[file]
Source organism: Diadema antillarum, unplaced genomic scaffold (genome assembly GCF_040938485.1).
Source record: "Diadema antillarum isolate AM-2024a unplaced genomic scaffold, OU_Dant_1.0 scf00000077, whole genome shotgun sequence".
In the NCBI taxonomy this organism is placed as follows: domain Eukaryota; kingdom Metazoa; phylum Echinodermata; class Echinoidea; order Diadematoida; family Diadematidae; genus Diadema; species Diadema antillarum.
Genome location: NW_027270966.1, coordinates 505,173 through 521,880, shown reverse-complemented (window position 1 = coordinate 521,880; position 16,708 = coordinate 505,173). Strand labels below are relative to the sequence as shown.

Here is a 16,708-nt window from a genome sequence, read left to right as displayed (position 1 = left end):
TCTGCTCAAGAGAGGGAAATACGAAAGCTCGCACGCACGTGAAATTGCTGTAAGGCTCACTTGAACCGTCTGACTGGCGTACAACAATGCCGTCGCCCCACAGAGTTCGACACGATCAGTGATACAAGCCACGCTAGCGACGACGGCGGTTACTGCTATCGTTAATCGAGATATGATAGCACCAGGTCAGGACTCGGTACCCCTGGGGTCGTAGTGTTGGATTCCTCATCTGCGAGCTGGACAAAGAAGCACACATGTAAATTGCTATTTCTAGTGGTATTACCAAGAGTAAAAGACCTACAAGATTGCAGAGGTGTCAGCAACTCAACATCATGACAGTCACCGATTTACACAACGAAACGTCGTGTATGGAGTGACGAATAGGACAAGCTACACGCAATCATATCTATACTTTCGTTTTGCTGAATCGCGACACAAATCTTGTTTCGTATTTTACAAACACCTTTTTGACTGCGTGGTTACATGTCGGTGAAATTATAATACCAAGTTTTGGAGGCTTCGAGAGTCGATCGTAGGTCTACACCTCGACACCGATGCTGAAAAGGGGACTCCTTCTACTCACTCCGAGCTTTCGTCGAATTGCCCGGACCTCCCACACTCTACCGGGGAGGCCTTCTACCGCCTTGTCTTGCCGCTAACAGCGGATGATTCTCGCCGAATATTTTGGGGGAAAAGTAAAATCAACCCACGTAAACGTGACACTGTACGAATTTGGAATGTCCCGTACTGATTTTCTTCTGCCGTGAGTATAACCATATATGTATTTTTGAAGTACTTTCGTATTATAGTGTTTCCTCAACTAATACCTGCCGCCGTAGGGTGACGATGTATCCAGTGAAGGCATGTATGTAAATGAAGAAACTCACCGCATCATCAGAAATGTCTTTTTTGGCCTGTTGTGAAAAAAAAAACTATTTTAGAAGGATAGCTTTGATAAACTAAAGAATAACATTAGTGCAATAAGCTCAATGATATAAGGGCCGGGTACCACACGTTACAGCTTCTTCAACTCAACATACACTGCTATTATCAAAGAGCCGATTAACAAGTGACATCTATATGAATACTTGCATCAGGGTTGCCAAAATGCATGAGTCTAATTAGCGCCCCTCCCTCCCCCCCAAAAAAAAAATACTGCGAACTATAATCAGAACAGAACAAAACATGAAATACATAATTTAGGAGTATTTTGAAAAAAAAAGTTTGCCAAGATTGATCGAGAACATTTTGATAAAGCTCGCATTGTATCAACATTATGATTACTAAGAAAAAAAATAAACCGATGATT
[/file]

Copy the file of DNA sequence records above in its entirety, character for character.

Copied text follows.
Source organism: Diadema antillarum, unplaced genomic scaffold (genome assembly GCF_040938485.1).
Source record: "Diadema antillarum isolate AM-2024a unplaced genomic scaffold, OU_Dant_1.0 scf00000077, whole genome shotgun sequence".
In the NCBI taxonomy this organism is placed as follows: domain Eukaryota; kingdom Metazoa; phylum Echinodermata; class Echinoidea; order Diadematoida; family Diadematidae; genus Diadema; species Diadema antillarum.
Genome location: NW_027270966.1, coordinates 505,173 through 521,880, shown reverse-complemented (window position 1 = coordinate 521,880; position 16,708 = coordinate 505,173). Strand labels below are relative to the sequence as shown.

Here is a 16,708-nt window from a genome sequence, read left to right as displayed (position 1 = left end):
TCTGCTCAAGAGAGGGAAATACGAAAGCTCGCACGCACGTGAAATTGCTGTAAGGCTCACTTGAACCGTCTGACTGGCGTACAACAATGCCGTCGCCCCACAGAGTTCGACACGATCAGTGATACAAGCCACGCTAGCGACGACGGCGGTTACTGCTATCGTTAATCGAGATATGATAGCACCAGGTCAGGACTCGGTACCCCTGGGGTCGTAGTGTTGGATTCCTCATCTGCGAGCTGGACAAAGAAGCACACATGTAAATTGCTATTTCTAGTGGTATTACCAAGAGTAAAAGACCTACAAGATTGCAGAGGTGTCAGCAACTCAACATCATGACAGTCACCGATTTACACAACGAAACGTCGTGTATGGAGTGACGAATAGGACAAGCTACACGCAATCATATCTATACTTTCGTTTTGCTGAATCGCGACACAAATCTTGTTTCGTATTTTACAAACACCTTTTTGACTGCGTGGTTACATGTCGGTGAAATTATAATACCAAGTTTTGGAGGCTTCGAGAGTCGATCGTAGGTCTACACCTCGACACCGATGCTGAAAAGGGGACTCCTTCTACTCACTCCGAGCTTTCGTCGAATTGCCCGGACCTCCCACACTCTACCGGGGAGGCCTTCTACCGCCTTGTCTTGCCGCTAACAGCGGATGATTCTCGCCGAATATTTTGGGGGAAAAGTAAAATCAACCCACGTAAACGTGACACTGTACGAATTTGGAATGTCCCGTACTGATTTTCTTCTGCCGTGAGTATAACCATATATGTATTTTTGAAGTACTTTCGTATTATAGTGTTTCCTCAACTAATACCTGCCGCCGTAGGGTGACGATGTATCCAGTGAAGGCATGTATGTAAATGAAGAAACTCACCGCATCATCAGAAATGTCTTTTTTGGCCTGTTGTGAAAAAAAAAACTATTTTAGAAGGATAGCTTTGATAAACTAAAGAATAACATTAGTGCAATAAGCTCAATGATATAAGGGCCGGGTACCACACGTTACAGCTTCTTCAACTCAACATACACTGCTATTATCAAAGAGCCGATTAACAAGTGACATCTATATGAATACTTGCATCAGGGTTGCCAAAATGCATGAGTCTAATTAGCGCCCCTCCCTCCCCCCCAAAAAAAAAATACTGCGAACTATAATCAGAACAGAACAAAACATGAAATACATAATTTAGGAGTATTTTGAAAAAAAAAGTTTGCCAAGATTGATCGAGAACATTTTGATAAAGCTCGCATTGTATCAACATTATGATTACTAAGAAAAAAAATAAACCGATGATT